By Fr. Patrick Tishel
Headmaster of St. Herman of Alaska School, Allston, Massachusetts
Years ago I lived in a house that was undergoing renovations. The brunt of the work focused on creating more space, and by the end of the project the workers had enlarged many of the rooms, giving the house a seemingly new and improved flare. Yet, to their horror, as one of the workers bounded up the stairs to the second floor, the house began to sway back and forth. It so happened that they had taken down certain walls that bore the weight of the structure. Without these walls in place, the house lost its strong foundation and was affected by the slightest movement. It is clear in all “construction” projects that all of the “finish” work must be done after the house has been furnished with strong, weight-bearing pillars.
The same must be true in a child’s formation. If the educational foundation is not in place, then all of the knowledge gained in specialized disciplines will be for naught. Often parents assume that such a foundation is simply found in school-in any school. Yet just as a literal foundation upholds and affects the entire house and not merely certain rooms, it is clear that the educational foundation must also include all areas of life. For this reason the three weight-bearing pillars of a child’s education are primarily the Church, the Home and the School. If we begin to see these divinely ordained institutions as rich fountains of wisdom and grace, flowing with the living water of Truth, then we will expect of them unity and cooperation in the midst of their particular functions. Instead, given the secularization of curricula in schools, busy home lives and minimal church attendance, we are left with weakened relationships amongst the three and, therefore, an unstable foundation. This war sows confusion and hampers and deadens the real human potential of education. While it is possible to presume that Church exists for Sundays, home-life is for the evenings, and school is for weekdays, they actually deeply affect each other and the overall education of our children. The winds of varied influences batter against the house of the souls of children today-whether it is from society, peers, or from powers and principalities. Without a solid foundation in self-knowledge, knowledge of God, Faith and a true understanding of the world, our children will become victims or slaves of false ideas instead of light and salt as they are called to be (Matt. 5:13, 14).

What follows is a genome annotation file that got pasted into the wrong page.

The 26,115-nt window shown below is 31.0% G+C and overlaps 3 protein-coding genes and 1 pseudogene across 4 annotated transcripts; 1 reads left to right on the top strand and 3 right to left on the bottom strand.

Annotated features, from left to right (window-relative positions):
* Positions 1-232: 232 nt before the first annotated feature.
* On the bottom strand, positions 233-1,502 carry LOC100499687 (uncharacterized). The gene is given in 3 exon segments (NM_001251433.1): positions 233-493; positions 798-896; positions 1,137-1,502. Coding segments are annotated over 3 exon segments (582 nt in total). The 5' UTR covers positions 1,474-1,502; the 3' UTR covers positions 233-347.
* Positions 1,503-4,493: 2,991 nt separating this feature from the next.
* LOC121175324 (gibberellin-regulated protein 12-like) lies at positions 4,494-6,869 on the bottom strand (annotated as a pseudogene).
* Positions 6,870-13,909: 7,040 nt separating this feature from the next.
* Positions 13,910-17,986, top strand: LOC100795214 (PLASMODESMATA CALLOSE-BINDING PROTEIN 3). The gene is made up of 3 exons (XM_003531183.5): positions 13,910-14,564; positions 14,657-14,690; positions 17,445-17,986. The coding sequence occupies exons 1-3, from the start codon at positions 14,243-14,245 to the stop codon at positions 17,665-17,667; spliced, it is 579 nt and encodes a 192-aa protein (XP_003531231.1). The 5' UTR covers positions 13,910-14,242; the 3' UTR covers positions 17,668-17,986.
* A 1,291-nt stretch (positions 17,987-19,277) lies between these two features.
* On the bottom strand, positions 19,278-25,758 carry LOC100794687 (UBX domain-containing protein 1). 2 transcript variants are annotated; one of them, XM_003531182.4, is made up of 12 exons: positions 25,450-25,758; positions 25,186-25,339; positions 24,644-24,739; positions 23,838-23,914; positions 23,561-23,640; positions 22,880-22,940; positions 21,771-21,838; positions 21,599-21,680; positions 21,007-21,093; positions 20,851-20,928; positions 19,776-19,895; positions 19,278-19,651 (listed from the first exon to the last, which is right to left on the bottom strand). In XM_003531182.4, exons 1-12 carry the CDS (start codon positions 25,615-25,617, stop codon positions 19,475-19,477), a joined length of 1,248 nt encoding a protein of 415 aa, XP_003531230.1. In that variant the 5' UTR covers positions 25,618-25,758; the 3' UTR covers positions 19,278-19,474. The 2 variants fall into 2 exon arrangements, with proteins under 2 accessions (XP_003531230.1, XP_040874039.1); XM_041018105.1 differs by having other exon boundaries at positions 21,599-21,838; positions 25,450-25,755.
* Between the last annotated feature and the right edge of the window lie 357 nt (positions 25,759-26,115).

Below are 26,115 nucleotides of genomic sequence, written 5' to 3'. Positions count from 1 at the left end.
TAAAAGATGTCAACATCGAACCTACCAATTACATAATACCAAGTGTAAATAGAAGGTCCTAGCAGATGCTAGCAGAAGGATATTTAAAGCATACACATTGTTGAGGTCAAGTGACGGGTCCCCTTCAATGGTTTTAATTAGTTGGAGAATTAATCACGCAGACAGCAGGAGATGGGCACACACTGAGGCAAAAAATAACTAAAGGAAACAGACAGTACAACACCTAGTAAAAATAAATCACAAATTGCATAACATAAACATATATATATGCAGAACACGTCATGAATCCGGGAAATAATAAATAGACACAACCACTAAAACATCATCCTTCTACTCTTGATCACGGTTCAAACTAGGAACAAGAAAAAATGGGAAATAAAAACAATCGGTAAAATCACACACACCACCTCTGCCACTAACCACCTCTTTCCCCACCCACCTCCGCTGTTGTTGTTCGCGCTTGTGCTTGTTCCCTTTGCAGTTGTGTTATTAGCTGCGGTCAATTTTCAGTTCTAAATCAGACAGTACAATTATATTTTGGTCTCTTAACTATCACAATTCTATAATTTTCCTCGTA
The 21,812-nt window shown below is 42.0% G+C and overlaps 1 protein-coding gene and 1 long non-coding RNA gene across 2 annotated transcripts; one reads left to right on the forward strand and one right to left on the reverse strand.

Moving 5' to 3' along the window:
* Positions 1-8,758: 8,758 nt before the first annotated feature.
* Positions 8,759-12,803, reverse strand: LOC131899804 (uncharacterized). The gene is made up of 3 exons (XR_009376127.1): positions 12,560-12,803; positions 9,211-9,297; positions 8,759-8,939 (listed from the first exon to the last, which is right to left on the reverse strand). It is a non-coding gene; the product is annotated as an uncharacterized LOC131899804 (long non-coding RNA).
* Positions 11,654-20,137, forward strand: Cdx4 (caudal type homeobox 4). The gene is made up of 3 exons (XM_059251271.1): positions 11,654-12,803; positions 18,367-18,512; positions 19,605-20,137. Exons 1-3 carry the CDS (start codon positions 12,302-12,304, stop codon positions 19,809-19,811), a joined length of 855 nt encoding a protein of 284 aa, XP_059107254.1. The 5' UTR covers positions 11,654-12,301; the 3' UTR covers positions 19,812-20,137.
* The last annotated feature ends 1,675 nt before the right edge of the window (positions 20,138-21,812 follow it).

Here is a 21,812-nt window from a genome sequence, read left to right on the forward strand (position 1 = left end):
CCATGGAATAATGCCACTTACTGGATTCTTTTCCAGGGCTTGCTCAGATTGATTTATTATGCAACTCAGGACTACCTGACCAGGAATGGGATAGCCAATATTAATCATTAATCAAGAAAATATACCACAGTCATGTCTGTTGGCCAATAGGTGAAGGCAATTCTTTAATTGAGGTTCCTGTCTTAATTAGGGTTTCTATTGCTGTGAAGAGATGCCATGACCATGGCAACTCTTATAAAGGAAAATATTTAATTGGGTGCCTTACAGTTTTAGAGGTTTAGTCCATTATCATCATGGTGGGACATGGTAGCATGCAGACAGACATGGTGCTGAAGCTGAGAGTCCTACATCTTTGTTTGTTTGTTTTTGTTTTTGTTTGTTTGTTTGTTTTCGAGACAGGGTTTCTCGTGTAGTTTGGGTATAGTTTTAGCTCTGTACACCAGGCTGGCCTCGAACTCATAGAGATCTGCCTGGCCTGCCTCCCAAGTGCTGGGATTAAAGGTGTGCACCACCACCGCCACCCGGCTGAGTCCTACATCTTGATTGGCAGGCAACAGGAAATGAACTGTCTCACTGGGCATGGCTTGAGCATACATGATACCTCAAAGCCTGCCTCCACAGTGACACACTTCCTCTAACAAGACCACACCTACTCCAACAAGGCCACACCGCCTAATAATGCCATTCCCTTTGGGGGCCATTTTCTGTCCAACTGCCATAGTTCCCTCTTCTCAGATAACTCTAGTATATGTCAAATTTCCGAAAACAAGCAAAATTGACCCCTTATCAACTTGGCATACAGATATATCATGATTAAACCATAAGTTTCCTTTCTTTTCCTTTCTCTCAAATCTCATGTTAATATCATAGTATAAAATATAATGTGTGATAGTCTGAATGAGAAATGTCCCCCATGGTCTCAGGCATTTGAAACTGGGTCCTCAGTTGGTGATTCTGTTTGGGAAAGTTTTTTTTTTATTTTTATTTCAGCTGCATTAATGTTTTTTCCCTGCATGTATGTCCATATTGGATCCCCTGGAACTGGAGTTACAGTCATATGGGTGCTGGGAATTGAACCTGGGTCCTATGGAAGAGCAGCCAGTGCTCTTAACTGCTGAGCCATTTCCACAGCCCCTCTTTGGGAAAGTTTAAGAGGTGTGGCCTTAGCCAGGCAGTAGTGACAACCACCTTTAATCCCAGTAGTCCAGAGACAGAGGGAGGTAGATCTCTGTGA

2. Educating the Whole Person
The mission of an Orthodox Christian education must go beyond a technical transmission of skills and information. Education involves the whole person. We do not simply create wise men and women through memorizing facts. We should ask with T.S. Eliot :”Where is all the knowledge we have lost in information?” Our labors should help deliver to the children the God-intended provisions for the unique journey of their lives with Christ-their pilgrimage, their contribution, their sacrifice.
The Church is the most prominent and foundational of the three pillars. St. Timothy calls it the pillar and ground of the truth (I Tim 3:15). It is upon this ground and under this umbrella that the home and school must operate. When we are baptized in Christ, we become part of His Body-the Church-and are re-planted into new soil. The children (and parents) need to know the fullness of the Faith. They need to know the specifics as well as the generalities, the dogmas as well as the praxis. Piety with knowledge should be the end result-faith and works, knowledge and love.
Our life in Christ is founded upon a living faith-a revelation from God delivered to us by the Son of God Himself. The Divine Services express the ineffable wonder of living in the fearsome, awesome presence of the Living God. The prayers of the Hours and the celebration of the Feasts lead us to understand Christ’s life. When the Gospel is preached, the heart and mind are given wings to soar to the throne of God. When various Church traditions are practiced (such as lighting candles and making the sign of the cross) the spiritual reality is realized more fully. We learn to reach for the hem of the Lord’s garment. In His Garment we find an indescribable source of Grace, which is transmitted to us by the mere touching of it. This is one form of education. We must teach and encourage the children to inhale the air of the Church-to stand boldly upon its foundation clad with the full armor of Christ.